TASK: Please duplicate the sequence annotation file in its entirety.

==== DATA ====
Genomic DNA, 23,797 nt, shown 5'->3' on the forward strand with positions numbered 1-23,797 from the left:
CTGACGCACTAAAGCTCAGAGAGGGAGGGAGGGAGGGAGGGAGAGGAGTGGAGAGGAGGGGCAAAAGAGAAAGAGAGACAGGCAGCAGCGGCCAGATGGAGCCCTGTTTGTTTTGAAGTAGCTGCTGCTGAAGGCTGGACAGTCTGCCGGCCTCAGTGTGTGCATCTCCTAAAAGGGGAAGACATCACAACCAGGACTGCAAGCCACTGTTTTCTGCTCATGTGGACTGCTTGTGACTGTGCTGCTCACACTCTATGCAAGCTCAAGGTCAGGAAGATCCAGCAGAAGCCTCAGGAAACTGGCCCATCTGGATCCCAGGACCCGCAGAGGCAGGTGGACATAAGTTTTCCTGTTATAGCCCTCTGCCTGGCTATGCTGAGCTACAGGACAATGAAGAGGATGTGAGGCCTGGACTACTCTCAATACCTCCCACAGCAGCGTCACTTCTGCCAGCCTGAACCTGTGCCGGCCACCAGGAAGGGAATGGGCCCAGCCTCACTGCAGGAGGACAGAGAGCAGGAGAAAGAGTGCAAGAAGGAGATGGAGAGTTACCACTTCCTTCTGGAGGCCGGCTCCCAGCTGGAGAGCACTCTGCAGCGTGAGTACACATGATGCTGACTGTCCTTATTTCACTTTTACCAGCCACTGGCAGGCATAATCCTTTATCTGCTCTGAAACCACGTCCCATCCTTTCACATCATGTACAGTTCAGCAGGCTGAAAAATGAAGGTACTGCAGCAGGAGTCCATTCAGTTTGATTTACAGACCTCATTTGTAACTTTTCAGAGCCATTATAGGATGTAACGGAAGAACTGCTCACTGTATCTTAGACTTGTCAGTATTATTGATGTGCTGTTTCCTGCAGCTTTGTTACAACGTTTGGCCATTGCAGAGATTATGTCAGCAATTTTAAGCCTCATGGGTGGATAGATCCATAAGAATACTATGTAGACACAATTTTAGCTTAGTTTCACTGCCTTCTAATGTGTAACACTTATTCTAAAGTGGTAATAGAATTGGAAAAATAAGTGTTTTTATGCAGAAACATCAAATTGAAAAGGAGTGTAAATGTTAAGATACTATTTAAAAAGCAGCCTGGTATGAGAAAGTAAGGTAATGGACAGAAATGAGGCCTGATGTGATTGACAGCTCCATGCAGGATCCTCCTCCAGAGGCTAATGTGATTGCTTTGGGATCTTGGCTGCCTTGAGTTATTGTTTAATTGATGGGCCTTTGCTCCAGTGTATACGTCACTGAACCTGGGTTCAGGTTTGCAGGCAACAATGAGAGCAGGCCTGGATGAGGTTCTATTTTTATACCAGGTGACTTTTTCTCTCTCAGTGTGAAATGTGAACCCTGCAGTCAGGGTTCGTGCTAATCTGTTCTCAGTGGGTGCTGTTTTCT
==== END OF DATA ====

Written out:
Genomic DNA, 23,797 nt, shown 5'->3' on the forward strand with positions numbered 1-23,797 from the left:
CTGACGCACTAAAGCTCAGAGAGGGAGGGAGGGAGGGAGGGAGAGGAGTGGAGAGGAGGGGCAAAAGAGAAAGAGAGACAGGCAGCAGCGGCCAGATGGAGCCCTGTTTGTTTTGAAGTAGCTGCTGCTGAAGGCTGGACAGTCTGCCGGCCTCAGTGTGTGCATCTCCTAAAAGGGGAAGACATCACAACCAGGACTGCAAGCCACTGTTTTCTGCTCATGTGGACTGCTTGTGACTGTGCTGCTCACACTCTATGCAAGCTCAAGGTCAGGAAGATCCAGCAGAAGCCTCAGGAAACTGGCCCATCTGGATCCCAGGACCCGCAGAGGCAGGTGGACATAAGTTTTCCTGTTATAGCCCTCTGCCTGGCTATGCTGAGCTACAGGACAATGAAGAGGATGTGAGGCCTGGACTACTCTCAATACCTCCCACAGCAGCGTCACTTCTGCCAGCCTGAACCTGTGCCGGCCACCAGGAAGGGAATGGGCCCAGCCTCACTGCAGGAGGACAGAGAGCAGGAGAAAGAGTGCAAGAAGGAGATGGAGAGTTACCACTTCCTTCTGGAGGCCGGCTCCCAGCTGGAGAGCACTCTGCAGCGTGAGTACACATGATGCTGACTGTCCTTATTTCACTTTTACCAGCCACTGGCAGGCATAATCCTTTATCTGCTCTGAAACCACGTCCCATCCTTTCACATCATGTACAGTTCAGCAGGCTGAAAAATGAAGGTACTGCAGCAGGAGTCCATTCAGTTTGATTTACAGACCTCATTTGTAACTTTTCAGAGCCATTATAGGATGTAACGGAAGAACTGCTCACTGTATCTTAGACTTGTCAGTATTATTGATGTGCTGTTTCCTGCAGCTTTGTTACAACGTTTGGCCATTGCAGAGATTATGTCAGCAATTTTAAGCCTCATGGGTGGATAGATCCATAAGAATACTATGTAGACACAATTTTAGCTTAGTTTCACTGCCTTCTAATGTGTAACACTTATTCTAAAGTGGTAATAGAATTGGAAAAATAAGTGTTTTTATGCAGAAACATCAAATTGAAAAGGAGTGTAAATGTTAAGATACTATTTAAAAAGCAGCCTGGTATGAGAAAGTAAGGTAATGGACAGAAATGAGGCCTGATGTGATTGACAGCTCCATGCAGGATCCTCCTCCAGAGGCTAATGTGATTGCTTTGGGATCTTGGCTGCCTTGAGTTATTGTTTAATTGATGGGCCTTTGCTCCAGTGTATACGTCACTGAACCTGGGTTCAGGTTTGCAGGCAACAATGAGAGCAGGCCTGGATGAGGTTCTATTTTTATACCAGGTGACTTTTTCTCTCTCAGTGTGAAATGTGAACCCTGCAGTCAGGGTTCGTGCTAATCTGTTCTCAGTGGGTGCTGTTTTCT